I just remember the few times I was afraid, my dad sat me down and explained away my fears. When I was afraid of a thunderstorm, he would tell me it’s just like God is bowling. Isn’t that fun, to imagine that God is bowling up in Heaven? He’d say, “you like rock music, don’t you? It’s loud and always has good drums. You’re not afraid of drums are you? Don’t be afraid of thunder just because it’s loud.” And he was right. To this day, thunder is one of my favorite things to listen to.
I remember a very specific moment when we decided to go to Six Flags and test out the new Ninja ride. I loved roller coasters as a kid but I had never been on a ride that had loops; that actually took me upside down. So I was stoked to ride it. I was so excited up until the point that we pulled into the parking lot. I started crying. I remember Dad saying that it was safe. It had to be safe or they’d never put it in an amusement park. There was nothing to worry about. I’m sure he even explained the physics of what happens when the coaster goes through those loops. I got my courage and rode the coaster. I’m sure I had a headache afterwords because that is the worst ride in the park, but it was fun and I’m glad I did it.
I’ve always been proud to say that there really is nothing I’m afraid of. Until I had kids. Then the thought of losing a kid, or even screwing them up became my big fears. So, will I screw up my kids if I refuse to let them be afraid of anything? I feel like I turned out okay. I’m not too hard of a person, am I?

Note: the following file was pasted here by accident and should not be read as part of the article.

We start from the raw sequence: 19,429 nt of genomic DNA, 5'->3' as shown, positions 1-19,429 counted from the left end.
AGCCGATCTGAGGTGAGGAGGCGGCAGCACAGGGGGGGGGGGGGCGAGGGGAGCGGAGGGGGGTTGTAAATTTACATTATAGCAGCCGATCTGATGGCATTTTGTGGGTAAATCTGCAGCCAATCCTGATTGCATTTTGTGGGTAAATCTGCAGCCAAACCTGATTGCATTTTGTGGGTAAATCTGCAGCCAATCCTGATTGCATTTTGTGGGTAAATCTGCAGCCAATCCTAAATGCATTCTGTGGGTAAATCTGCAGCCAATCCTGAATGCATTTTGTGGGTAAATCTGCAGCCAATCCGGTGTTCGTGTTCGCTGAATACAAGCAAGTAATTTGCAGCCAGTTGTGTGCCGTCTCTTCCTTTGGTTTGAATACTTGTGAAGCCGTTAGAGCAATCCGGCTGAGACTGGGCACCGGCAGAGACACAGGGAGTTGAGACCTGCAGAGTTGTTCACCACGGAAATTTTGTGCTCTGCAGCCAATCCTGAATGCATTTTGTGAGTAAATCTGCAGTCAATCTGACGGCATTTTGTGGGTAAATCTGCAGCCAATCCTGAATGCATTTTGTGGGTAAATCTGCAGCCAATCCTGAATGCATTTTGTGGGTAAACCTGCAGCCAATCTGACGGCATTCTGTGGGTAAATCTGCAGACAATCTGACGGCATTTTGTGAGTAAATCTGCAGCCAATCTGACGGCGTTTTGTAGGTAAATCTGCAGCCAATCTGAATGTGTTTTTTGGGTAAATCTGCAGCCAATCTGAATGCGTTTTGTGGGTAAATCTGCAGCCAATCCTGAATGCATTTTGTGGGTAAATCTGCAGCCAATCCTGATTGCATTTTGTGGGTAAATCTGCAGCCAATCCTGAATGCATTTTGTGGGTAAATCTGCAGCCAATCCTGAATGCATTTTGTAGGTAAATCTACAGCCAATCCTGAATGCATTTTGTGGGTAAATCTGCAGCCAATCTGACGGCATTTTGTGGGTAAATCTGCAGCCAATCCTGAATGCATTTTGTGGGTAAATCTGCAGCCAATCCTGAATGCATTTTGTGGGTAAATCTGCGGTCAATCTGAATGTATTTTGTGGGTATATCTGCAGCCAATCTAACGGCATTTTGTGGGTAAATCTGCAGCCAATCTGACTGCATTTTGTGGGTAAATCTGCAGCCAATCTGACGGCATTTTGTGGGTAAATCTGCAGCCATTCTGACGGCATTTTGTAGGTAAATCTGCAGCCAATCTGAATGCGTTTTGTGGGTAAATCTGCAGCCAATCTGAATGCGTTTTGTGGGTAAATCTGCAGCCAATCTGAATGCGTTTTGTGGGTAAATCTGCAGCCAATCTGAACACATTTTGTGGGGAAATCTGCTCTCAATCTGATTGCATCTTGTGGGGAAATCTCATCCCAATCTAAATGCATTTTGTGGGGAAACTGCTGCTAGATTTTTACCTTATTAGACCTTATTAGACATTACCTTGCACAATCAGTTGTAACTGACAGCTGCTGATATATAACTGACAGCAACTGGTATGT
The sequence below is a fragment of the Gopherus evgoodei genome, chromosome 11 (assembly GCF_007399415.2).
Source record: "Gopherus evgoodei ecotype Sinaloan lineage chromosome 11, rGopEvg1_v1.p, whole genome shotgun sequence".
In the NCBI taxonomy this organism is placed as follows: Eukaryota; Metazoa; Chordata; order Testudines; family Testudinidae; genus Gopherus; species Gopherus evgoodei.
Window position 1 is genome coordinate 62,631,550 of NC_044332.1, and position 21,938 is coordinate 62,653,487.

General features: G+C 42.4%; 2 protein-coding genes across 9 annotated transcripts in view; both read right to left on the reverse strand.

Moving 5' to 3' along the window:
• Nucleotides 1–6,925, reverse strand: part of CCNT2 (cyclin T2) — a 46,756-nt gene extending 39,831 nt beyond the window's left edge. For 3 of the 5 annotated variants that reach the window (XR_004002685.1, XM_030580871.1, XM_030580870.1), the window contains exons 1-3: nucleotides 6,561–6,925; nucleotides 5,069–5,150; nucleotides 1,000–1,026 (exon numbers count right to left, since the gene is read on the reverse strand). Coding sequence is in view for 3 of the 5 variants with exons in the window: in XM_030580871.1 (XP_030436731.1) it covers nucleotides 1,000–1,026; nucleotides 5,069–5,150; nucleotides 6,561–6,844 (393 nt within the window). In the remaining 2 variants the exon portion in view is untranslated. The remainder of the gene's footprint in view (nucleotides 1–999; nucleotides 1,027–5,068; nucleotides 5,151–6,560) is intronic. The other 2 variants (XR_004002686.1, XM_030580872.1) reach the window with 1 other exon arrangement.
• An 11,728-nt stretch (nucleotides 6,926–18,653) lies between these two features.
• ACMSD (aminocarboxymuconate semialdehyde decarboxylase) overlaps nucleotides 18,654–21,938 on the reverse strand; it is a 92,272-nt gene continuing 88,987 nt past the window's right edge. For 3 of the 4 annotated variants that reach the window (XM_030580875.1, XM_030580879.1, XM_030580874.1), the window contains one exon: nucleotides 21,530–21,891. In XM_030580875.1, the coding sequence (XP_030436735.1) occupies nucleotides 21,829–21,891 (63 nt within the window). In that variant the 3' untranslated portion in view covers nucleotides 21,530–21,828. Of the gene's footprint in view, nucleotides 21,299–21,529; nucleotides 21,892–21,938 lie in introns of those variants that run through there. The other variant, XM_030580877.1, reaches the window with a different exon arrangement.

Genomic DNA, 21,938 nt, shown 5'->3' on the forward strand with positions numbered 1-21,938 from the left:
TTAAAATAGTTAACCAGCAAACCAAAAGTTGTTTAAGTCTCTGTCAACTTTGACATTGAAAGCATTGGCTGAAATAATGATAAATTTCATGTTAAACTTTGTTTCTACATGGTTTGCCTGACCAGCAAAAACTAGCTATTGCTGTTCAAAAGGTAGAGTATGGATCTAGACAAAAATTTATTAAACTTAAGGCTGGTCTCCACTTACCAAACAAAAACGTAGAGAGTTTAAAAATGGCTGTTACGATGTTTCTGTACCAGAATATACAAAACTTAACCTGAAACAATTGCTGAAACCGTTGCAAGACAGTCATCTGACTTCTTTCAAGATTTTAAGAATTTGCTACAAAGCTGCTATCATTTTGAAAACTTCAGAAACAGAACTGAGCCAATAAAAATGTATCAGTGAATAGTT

My dad still has the same philosophy about scary movies. One of Isaac’s first Halloweens, we came to DnA’s (Doug and Angie, a pet name the Kirkland kids use for our parents) to trick or treat. While my mom filled my kids with sugar (apparently, that’s every grandmother’s civil duty), my dad introduced Isaac to Poltergeist. I was talking with Kayleigh and Brian as they got dressed and ready for their evening when I realized what Isaac was watching. My dad commenced to tell me that when you explain to a child what to expect in the next scary scene, it is no longer scary to them. Here’s how the conversation went down.
Grandpa: Hey Isaac, watch this: This guy’s face is going to melt into the sink. You’re going to love it!
The first week of school, Isaac was telling me what he liked to play at recess. He told me that someone would be the bad guy and he’d chase everyone and then catch on fire and run around screaming. I was so shocked! Here I am thinking that these stupid school kids are corrupting my son. Then my dad confessed that he was showing the boys his favorite car chase scene from Bullitt. He forgot that at the end of the chase scene, the bad guys catch fire and are shown burning in their overturned car! It was my kid that was corrupting the others!
I’ve always tried to protect my boys’ innocence. Isaac and Asher both have struggled with fears in the past. But I take those moments to either explain them away, or give them tools to calm their fears. What do you think? Should I just comfort them and hold them and tell them it will be okay? Or should I tell them not to be afraid?